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Education Next features Marianne Bitler's research on the role of alternative curricula for young children's school readiness.

In an article informing the current pre-K curriculum debate the Education Next featured Professor Marianne Bitler’s recent work on the benefits of academic focused curricula relative to the widely used “whole-child” curricula.  

Marianne and her coauthors use experimental data to estimate impacts on school readiness of different kinds of preschool curricula – a largely neglected preschool input and measure of preschool quality. They find that the widely-used “whole-child” curricula found in most Head Start and pre-K classrooms produced higher classroom process quality than did locally-developed curricula, but failed to improve children's school readiness. A curriculum focused on building mathematics skills increased both classroom math activities and children's math achievement relative to the whole-child curricula. Similarly, curricula focused on literacy skills increased literacy achievement relative to whole-child curricula, despite failing to boost measured classroom process quality.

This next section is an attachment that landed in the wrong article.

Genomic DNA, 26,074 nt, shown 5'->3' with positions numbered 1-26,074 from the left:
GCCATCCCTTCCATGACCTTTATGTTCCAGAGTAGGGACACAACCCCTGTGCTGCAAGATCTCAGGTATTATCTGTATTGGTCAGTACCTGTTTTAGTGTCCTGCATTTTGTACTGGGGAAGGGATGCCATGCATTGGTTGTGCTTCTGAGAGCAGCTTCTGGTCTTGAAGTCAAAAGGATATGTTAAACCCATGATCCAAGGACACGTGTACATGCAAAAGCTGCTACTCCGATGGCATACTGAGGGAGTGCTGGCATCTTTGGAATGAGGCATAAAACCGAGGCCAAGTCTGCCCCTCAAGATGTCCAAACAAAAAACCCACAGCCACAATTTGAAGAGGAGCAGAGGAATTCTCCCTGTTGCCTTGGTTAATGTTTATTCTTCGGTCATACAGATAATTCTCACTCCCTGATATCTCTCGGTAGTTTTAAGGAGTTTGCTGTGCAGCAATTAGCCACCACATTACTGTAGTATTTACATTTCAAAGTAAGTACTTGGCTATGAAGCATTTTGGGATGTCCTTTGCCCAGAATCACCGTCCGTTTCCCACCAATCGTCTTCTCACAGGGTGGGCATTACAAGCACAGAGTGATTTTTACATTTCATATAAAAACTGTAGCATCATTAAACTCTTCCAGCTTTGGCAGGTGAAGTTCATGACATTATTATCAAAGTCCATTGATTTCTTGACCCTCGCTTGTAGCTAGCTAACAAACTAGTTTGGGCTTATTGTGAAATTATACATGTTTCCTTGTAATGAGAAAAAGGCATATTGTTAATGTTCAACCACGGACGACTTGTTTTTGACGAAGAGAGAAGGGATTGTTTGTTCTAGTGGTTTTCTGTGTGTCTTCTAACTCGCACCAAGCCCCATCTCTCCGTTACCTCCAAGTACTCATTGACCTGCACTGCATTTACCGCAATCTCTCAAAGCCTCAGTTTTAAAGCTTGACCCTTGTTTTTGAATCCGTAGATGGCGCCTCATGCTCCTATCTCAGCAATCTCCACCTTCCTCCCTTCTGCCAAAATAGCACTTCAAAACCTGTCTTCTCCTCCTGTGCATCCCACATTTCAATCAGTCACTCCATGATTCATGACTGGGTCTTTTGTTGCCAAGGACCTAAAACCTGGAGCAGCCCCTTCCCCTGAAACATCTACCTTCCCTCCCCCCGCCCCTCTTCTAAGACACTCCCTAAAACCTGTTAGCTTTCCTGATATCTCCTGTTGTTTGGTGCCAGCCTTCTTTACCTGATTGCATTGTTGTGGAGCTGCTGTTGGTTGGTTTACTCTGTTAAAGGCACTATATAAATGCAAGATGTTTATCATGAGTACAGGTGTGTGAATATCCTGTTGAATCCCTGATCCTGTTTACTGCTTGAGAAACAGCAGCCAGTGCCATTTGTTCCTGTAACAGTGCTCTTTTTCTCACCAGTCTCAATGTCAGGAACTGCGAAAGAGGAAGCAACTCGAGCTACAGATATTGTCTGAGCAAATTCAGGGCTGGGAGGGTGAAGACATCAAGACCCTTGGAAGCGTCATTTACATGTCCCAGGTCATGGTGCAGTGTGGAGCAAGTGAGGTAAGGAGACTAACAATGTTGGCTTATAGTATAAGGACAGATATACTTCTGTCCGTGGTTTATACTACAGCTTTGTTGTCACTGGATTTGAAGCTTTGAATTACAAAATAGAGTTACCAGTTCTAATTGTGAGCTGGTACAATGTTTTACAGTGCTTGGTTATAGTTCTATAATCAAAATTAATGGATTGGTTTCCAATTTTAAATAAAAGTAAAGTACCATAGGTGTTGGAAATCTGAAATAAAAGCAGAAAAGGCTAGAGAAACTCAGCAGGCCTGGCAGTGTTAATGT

The paper, entitled “Boosting school readiness: Should preschool   teachers target skills or the whole child?”, was recently published in   the  Economics of Education Review Journal in August 2018. The   paper is co-authored with Jade M. Jenkinsa, Greg J. Duncan,  Anamarie Auger, Thurston Domina and Margaret Burchinal.